PRESS RELEASE: Ginninderry Development Fire Risk in NSW Rezoning

Fire risk at the proposed Ginninderry suburban development on the ACT/NSW northern border has been significantly underestimated, according to a new scientific report.

“Intense bushfires, ember storms and turbulent winds are real threats,” says Dr Jason Sharples of the UNSW, Canberra, author of the report.

“The current risk assessment standard does not account for recent scientific insights into extreme fire development,” says Dr Sharples. “Canberra people remember the fires of 2003, when extreme fire came out of the hills and into the suburbs.”

Dr Sharples specialises in the science of extreme fire behaviour.

“Regions to the northwest of the proposed rezoning are especially prone to extreme and dynamic fire propagation”, says Dr Sharples. “The risk of bushfire in the Ginninderry region has been seriously underestimated.”

Current methods of assessing bushfire risk assume that radiant heat is the main danger to populated areas and do not take into account the effects of very steep slopes that line up with the prevailing wind direction, such as those on the north western edge of the Ginninderry development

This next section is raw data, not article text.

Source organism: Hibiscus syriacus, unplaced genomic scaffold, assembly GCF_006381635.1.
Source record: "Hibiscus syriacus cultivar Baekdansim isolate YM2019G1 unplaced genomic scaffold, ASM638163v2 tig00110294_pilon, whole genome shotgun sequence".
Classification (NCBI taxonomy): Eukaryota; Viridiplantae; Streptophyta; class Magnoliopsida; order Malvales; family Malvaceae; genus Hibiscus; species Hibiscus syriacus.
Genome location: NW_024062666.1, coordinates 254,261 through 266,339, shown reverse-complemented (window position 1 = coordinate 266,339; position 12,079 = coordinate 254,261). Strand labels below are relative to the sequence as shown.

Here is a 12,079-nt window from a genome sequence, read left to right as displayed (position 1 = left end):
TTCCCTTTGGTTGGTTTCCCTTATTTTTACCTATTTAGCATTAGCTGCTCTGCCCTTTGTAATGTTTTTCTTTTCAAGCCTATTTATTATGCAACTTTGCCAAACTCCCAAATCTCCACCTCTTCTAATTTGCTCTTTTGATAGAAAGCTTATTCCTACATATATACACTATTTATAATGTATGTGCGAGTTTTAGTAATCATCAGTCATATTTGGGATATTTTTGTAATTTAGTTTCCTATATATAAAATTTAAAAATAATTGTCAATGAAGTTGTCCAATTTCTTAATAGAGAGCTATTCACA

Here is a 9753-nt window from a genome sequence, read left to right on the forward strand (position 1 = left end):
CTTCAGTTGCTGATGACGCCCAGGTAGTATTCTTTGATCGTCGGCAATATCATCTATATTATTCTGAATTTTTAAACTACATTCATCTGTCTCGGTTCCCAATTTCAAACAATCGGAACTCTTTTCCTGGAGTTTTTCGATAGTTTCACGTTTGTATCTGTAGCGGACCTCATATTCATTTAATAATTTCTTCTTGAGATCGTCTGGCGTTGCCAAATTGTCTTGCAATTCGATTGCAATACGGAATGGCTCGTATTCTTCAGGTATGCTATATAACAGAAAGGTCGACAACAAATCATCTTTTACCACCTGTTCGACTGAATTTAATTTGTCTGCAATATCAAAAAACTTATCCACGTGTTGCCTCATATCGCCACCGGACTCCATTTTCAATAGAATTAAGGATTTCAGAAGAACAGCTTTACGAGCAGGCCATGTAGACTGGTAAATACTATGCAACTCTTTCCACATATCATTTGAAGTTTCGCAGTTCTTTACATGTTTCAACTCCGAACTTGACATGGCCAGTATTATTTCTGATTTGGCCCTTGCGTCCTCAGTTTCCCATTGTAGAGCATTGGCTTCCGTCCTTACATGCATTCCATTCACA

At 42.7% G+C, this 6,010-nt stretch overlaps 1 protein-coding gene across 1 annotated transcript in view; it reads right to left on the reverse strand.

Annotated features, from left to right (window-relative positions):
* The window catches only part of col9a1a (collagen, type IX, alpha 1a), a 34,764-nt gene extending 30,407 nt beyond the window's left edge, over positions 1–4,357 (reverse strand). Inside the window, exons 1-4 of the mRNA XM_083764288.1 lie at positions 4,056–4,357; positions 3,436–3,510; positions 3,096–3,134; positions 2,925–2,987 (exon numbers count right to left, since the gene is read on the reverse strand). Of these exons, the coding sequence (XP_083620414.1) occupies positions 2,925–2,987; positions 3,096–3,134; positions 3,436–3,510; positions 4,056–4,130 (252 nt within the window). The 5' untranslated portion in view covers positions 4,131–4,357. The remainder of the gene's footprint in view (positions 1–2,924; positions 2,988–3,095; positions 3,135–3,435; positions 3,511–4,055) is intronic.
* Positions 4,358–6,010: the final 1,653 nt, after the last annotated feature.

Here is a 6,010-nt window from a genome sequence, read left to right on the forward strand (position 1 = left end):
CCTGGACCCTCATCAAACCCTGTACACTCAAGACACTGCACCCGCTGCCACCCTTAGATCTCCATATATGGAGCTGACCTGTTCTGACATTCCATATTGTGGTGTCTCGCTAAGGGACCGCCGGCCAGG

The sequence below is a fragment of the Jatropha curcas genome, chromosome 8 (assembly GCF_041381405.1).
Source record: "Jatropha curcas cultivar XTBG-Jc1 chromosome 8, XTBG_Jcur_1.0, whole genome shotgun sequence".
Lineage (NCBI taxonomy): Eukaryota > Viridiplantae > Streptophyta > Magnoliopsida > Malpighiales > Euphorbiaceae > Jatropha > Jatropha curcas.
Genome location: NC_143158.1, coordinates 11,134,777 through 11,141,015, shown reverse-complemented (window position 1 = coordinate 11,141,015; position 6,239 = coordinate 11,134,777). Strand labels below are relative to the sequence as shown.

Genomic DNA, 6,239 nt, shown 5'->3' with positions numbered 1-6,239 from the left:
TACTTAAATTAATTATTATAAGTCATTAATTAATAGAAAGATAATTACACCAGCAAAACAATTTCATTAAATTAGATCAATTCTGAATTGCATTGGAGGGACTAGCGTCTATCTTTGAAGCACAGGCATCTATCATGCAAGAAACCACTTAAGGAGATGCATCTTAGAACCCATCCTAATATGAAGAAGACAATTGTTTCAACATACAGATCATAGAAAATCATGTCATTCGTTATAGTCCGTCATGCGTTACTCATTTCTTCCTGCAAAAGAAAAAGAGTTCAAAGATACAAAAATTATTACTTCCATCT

“The current standard assumes that radiant heat is the main cause of houses burning down,” says Dr Sharples. “Findings from the Canberra bushfires show that ember attack is a much more significant risk. The Ginninderry development will be particularly prone to ember attack in a bushfire.” says Dr Sharples.

A proposal to rezone E3 (Environmental Management) and Ru1 (Primary Production) land in the NSW section is, according to the latest Ginninderry newsletter, “imminent”.

“This bushfire report indicates that prior to the Yass Valley Council rezoning land for housing, a more thorough assessment of the threat from bushfires is needed” says Robyn Coghlan of the Ginniderra Falls Association and former President of the Belconnen Community Council. “Therefore, the rezoning should be delayed until we have the full picture”.

“Rezoning this environmental land to urban could not only potentially put people in harm’s way, it could also increase pressure to burn the surrounding forest for the protection of property, putting the fragile ecosystem and threatened species at risk” says Ms Coghlan

This latest revelation about elevated fire risk was communicated to the developer in a knowledge sharing session organised by the Frank Fenner Foundation on 29 March this year.

More information, and copies of the full Report from:

Associate Professor Jason Sharples, 0400 586 074
and< Ginninderra Falls Association primary contact: Robyn Coghlan 0435 534 998
Secondary contact: Dr Douglas Finlayson, Ginninderra Falls Association
[email]

[see report online]

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